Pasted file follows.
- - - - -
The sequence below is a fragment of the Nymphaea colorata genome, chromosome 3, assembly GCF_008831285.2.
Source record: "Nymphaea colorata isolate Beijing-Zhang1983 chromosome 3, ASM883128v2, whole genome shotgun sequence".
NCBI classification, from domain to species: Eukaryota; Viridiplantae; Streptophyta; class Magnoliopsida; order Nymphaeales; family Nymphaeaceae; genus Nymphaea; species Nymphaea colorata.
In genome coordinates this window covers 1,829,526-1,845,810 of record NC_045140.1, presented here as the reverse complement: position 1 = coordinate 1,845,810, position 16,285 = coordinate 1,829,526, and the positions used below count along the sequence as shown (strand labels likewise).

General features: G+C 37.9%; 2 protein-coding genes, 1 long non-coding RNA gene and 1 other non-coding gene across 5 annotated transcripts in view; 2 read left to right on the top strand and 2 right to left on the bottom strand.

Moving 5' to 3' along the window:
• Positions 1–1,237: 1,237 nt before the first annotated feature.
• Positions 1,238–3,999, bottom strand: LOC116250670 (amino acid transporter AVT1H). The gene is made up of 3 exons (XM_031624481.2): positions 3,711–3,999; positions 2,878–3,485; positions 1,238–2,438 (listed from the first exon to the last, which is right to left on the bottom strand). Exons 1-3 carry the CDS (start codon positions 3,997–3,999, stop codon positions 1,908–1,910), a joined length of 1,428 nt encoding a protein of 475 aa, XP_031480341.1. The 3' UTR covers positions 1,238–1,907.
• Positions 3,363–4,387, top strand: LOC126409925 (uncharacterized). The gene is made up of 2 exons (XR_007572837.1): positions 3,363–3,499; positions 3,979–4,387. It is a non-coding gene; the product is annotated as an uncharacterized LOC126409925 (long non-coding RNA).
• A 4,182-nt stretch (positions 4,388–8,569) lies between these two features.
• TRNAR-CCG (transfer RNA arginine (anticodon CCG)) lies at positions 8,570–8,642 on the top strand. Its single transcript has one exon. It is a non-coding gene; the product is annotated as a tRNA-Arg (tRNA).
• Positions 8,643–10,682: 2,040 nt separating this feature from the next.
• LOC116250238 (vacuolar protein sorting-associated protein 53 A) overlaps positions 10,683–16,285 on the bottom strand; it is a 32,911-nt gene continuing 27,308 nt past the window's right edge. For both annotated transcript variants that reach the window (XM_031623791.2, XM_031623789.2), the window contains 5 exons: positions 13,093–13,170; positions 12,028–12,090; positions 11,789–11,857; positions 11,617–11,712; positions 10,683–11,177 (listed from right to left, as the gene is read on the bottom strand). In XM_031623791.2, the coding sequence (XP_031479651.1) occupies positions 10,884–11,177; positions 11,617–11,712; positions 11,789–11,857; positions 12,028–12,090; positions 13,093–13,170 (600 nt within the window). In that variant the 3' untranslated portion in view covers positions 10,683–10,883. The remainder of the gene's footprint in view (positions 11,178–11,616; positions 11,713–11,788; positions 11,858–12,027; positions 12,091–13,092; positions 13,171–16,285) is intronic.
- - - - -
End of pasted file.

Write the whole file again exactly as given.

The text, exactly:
The sequence below is a fragment of the Nymphaea colorata genome, chromosome 3, assembly GCF_008831285.2.
Source record: "Nymphaea colorata isolate Beijing-Zhang1983 chromosome 3, ASM883128v2, whole genome shotgun sequence".
NCBI classification, from domain to species: Eukaryota; Viridiplantae; Streptophyta; class Magnoliopsida; order Nymphaeales; family Nymphaeaceae; genus Nymphaea; species Nymphaea colorata.
In genome coordinates this window covers 1,829,526-1,845,810 of record NC_045140.1, presented here as the reverse complement: position 1 = coordinate 1,845,810, position 16,285 = coordinate 1,829,526, and the positions used below count along the sequence as shown (strand labels likewise).

General features: G+C 37.9%; 2 protein-coding genes, 1 long non-coding RNA gene and 1 other non-coding gene across 5 annotated transcripts in view; 2 read left to right on the top strand and 2 right to left on the bottom strand.

Moving 5' to 3' along the window:
• Positions 1–1,237: 1,237 nt before the first annotated feature.
• Positions 1,238–3,999, bottom strand: LOC116250670 (amino acid transporter AVT1H). The gene is made up of 3 exons (XM_031624481.2): positions 3,711–3,999; positions 2,878–3,485; positions 1,238–2,438 (listed from the first exon to the last, which is right to left on the bottom strand). Exons 1-3 carry the CDS (start codon positions 3,997–3,999, stop codon positions 1,908–1,910), a joined length of 1,428 nt encoding a protein of 475 aa, XP_031480341.1. The 3' UTR covers positions 1,238–1,907.
• Positions 3,363–4,387, top strand: LOC126409925 (uncharacterized). The gene is made up of 2 exons (XR_007572837.1): positions 3,363–3,499; positions 3,979–4,387. It is a non-coding gene; the product is annotated as an uncharacterized LOC126409925 (long non-coding RNA).
• A 4,182-nt stretch (positions 4,388–8,569) lies between these two features.
• TRNAR-CCG (transfer RNA arginine (anticodon CCG)) lies at positions 8,570–8,642 on the top strand. Its single transcript has one exon. It is a non-coding gene; the product is annotated as a tRNA-Arg (tRNA).
• Positions 8,643–10,682: 2,040 nt separating this feature from the next.
• LOC116250238 (vacuolar protein sorting-associated protein 53 A) overlaps positions 10,683–16,285 on the bottom strand; it is a 32,911-nt gene continuing 27,308 nt past the window's right edge. For both annotated transcript variants that reach the window (XM_031623791.2, XM_031623789.2), the window contains 5 exons: positions 13,093–13,170; positions 12,028–12,090; positions 11,789–11,857; positions 11,617–11,712; positions 10,683–11,177 (listed from right to left, as the gene is read on the bottom strand). In XM_031623791.2, the coding sequence (XP_031479651.1) occupies positions 10,884–11,177; positions 11,617–11,712; positions 11,789–11,857; positions 12,028–12,090; positions 13,093–13,170 (600 nt within the window). In that variant the 3' untranslated portion in view covers positions 10,683–10,883. The remainder of the gene's footprint in view (positions 11,178–11,616; positions 11,713–11,788; positions 11,858–12,027; positions 12,091–13,092; positions 13,171–16,285) is intronic.